We are reader-supported and sometimes earn a commission if you buy through a link on our site.

Red Light Therapy For Sleep: Does It Help You Fall Asleep Faster?

Last Reviewed on May 1, 2024

Unleash the power of red light therapy for sleep! Explore how this natural sleep solution enhances the quality and duration of your slumber, leaving you refreshed, revitalized, and ready to conquer the day.

Are you struggling to get a good night’s sleep?

Do you find yourself feeling sluggish and unproductive throughout the day?

Perhaps it’s time to explore red light therapy.

Red light therapy is a safe and non-invasive way to improve your sleep quality and quantity.

By exposing yourself to red light for a short period each day, you can reset your body’s natural sleep cycle and wake up feeling more energized and focused.

Studies have shown that red light therapy can increase the production of melatonin, a hormone that regulates sleep. This can help you fall asleep faster and stay asleep for longer periods of time.

Interested in learning more about this natural and effective method for better sleep?

Keep on reading.

What Can Red Light Therapy Help With?

First, let’s talk about what types of sleep issues red light therapy can help with.

According to the International Classification of Sleep Disorders, there are around 90 different types of sleep disorders [1].

(That’s quite a lot!)

Woman with insomnia lying on pillow at night

While amazing, this light-based treatment isn’t going to magically treat every single type of sleep disorder.

For instance, if you struggle with sleep apnea, red light therapy isn’t going to do much for you. It also won’t magically fix your sleep deprivation.

That said, red light waves can be beneficial for those suffering from insomnia and circadian rhythm disorders (aka sleep-wake cycle disorders).

So, if you’re a frequent traveler who suffers from jet lag or a shift worker who works non-traditional hours, red light therapy just might be the key to more rejuvenating, refreshing sleep.

How Light Affects Your Sleep

Before we dive into red light therapy’s effects on sleep, it’s important we explain how light affects your sleep cycle.

Imagine your body has its own special clock that tells it when it’s time to be awake and when it’s time to sleep.

This clock is called your circadian rhythm.

Circadian rhythm illustration

Light plays a big role in controlling this clock.

When it’s daytime and the sun is shining, your body gets a signal from the light that it’s time to be awake and active.

This light goes into your eyes and sends a message to a special part of your brain called the suprachiasmatic nucleus (SCN).

The SCN takes this message and tells the rest of your body that it’s daytime, so you should be awake and full of energy.

But, when it’s nighttime and the sun goes down, there’s less light.

Your body gets a different signal from this change in light.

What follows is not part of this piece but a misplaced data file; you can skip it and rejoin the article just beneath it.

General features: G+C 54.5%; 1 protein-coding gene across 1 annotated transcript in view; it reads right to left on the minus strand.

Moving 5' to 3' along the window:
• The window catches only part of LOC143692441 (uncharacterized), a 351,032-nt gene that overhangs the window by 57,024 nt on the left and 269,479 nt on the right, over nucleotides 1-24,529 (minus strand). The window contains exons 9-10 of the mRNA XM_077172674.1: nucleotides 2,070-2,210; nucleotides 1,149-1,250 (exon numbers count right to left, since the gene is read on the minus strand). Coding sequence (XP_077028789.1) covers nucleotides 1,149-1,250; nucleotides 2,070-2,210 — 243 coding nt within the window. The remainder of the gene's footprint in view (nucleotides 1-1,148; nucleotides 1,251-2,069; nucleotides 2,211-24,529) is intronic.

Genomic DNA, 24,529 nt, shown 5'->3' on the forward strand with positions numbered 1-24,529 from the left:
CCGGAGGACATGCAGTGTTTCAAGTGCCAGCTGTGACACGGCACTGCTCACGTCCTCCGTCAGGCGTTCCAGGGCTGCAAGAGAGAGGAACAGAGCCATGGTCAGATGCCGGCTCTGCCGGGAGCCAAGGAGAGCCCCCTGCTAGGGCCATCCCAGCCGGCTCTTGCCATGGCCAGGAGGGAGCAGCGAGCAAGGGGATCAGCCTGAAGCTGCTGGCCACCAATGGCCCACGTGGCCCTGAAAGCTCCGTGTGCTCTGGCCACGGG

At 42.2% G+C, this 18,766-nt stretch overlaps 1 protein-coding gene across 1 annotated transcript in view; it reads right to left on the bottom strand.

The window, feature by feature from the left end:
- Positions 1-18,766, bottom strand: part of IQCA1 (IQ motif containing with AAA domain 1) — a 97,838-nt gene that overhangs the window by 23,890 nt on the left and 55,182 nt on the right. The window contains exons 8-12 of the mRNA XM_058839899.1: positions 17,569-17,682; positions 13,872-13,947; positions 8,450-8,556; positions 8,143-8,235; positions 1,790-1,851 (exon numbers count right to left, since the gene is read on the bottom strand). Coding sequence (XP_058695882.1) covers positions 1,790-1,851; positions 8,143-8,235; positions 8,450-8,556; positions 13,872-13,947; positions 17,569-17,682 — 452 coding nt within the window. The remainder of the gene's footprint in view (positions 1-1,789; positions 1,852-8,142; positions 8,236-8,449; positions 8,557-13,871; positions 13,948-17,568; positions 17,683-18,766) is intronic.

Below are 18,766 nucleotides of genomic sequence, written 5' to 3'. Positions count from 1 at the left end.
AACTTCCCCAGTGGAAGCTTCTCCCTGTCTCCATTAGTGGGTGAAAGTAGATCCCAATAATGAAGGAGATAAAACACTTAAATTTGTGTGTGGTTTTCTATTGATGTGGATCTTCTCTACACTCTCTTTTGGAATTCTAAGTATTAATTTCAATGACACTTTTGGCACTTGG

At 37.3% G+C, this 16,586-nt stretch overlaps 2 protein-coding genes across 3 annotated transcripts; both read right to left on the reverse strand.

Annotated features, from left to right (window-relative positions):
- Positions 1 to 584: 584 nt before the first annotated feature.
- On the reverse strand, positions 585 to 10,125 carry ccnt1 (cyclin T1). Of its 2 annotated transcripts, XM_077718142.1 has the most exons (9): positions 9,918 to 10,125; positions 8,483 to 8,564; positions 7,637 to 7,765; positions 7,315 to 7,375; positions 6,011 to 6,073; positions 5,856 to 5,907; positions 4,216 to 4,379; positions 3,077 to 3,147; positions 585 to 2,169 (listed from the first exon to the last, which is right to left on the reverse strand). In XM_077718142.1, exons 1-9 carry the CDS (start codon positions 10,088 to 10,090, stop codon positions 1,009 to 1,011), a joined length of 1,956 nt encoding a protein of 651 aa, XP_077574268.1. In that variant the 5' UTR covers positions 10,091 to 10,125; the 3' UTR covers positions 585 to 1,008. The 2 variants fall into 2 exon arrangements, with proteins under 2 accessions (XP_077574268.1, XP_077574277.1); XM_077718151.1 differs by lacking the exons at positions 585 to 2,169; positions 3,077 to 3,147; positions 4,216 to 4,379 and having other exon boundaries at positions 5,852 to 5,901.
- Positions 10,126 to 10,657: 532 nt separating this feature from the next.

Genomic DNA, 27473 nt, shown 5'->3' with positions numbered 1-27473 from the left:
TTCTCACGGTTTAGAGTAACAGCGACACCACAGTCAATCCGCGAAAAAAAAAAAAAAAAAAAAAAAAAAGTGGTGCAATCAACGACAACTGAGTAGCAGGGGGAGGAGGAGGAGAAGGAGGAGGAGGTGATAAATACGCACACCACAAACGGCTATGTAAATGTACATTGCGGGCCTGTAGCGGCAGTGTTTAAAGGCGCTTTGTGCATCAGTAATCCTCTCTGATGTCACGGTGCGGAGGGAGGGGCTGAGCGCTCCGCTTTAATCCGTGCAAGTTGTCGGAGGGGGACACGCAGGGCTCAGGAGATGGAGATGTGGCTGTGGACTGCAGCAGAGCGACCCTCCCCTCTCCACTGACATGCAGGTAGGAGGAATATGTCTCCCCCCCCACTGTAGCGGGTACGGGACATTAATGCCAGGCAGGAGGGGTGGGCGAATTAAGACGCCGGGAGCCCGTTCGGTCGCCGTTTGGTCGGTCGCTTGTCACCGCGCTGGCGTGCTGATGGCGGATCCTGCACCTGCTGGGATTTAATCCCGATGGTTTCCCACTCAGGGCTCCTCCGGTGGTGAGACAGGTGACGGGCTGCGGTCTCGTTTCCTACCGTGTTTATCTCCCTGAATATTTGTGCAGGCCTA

The SCN receives this message and understands that it’s time to wind down and get ready for bed.

It starts telling your body to produce a hormone called melatonin, which helps you feel sleepy.

So, light helps your body know when it’s daytime and when it’s nighttime.

It helps keep your body’s clock running smoothly.

That’s why it’s important to have a regular sleep schedule and make sure you get enough darkness at night, so your body can produce melatonin and help you have a good night’s sleep.

Blue Light: Bad For Sleep

As it gets darker outside, our bodies are supposed to start winding down and getting ready for bed.

The problem is that we often use many artificial lights in the evening, like bright lamps, TVs, computers, and phones.

These devices emit a lot of blue light.

Man using phone in bed at night

When we’re exposed to this bright, blue light in the evening, it confuses our body and tricks it into thinking it’s still daytime.

It’s like the lights are saying, “Hey, it’s daytime. Stay awake!” Even though we know that it’s nighttime and that we should be feeling sleepy.

This is a problem because our bodies produce a hormone called melatonin that helps us fall asleep.

Melatonin is like a sleepy signal that tells our brain it’s time to rest.

But, when we’re exposed to bright lights (especially artificial blue light), it can suppress the production of melatonin.

So, even if it’s late at night, our body doesn’t get the message to wind down and prepare for sleep.

The result is that it becomes harder for us to fall asleep.

Our sleep quality can suffer, and we may feel less rested the next day.

Red & Near Infrared Light: Good For Sleep

Remember our special sleep clock?

Well, it turns out that red light is a friendly signal to our sleep clock.

Woman using red light therapy while getting ready for sleep

Unlike bright lights or blue lights, red light doesn’t confuse our sleep clock. It also doesn’t suppress our melatonin production.

When we see red light in the evening, our sleep clock understands that it’s nighttime and tells our body to start feeling tired.

Using red light in the evening is like a gentle reminder to our bodies that it’s time to wind down and get ready for sleep.

It helps our sleep clock work properly and send the right signals to our body.

Unlike shorter wavelengths of blue (470 nm) and green (525 nm) light, red light (660 nm) did not suppress melatonin production [2].

Red Light & Sleep

Here’s how red light exposure can improve our sleep.

Fall Asleep Faster

Red light therapy can help us fall asleep faster by boosting our melatonin production.

In one study, researchers found red light (658 nm) to increase serum melatonin levels.

Participants also reported improved sleep quality via the Pittsburgh Sleep Quality Index (PSQI), which scores subjects on the following metrics:

  • Sleep quality
  • Sleep latency
  • Sleep duration
  • Habitual sleep efficiency
  • Sleep disturbance
  • Use of sleeping medications
  • Daytime dysfunction

Those that received red light therapy saw improvements across all the above metrics when compared to the control (people who received a placebo treatment).

Based on these results, researchers concluded that “red-light illumination is a positive non-pharmacologic and non-invasive therapy to prevent sleep disorders after training” [3].

In other words, this red light treatment can be a great option for those looking to improve their sleep without relying on drugs.

Tip: Use red light as your main light source during the evening. You’ll still be able to see, and it won’t hurt your sleep!

Wake Up Refreshed

You know how sometimes when you wake up in the morning, you feel a little bit groggy and it takes a little while for your body to fully wake up? 

That’s sleep inertia.

Sleep inertia is like a sleepy fog that hangs around for a little bit after we wake up.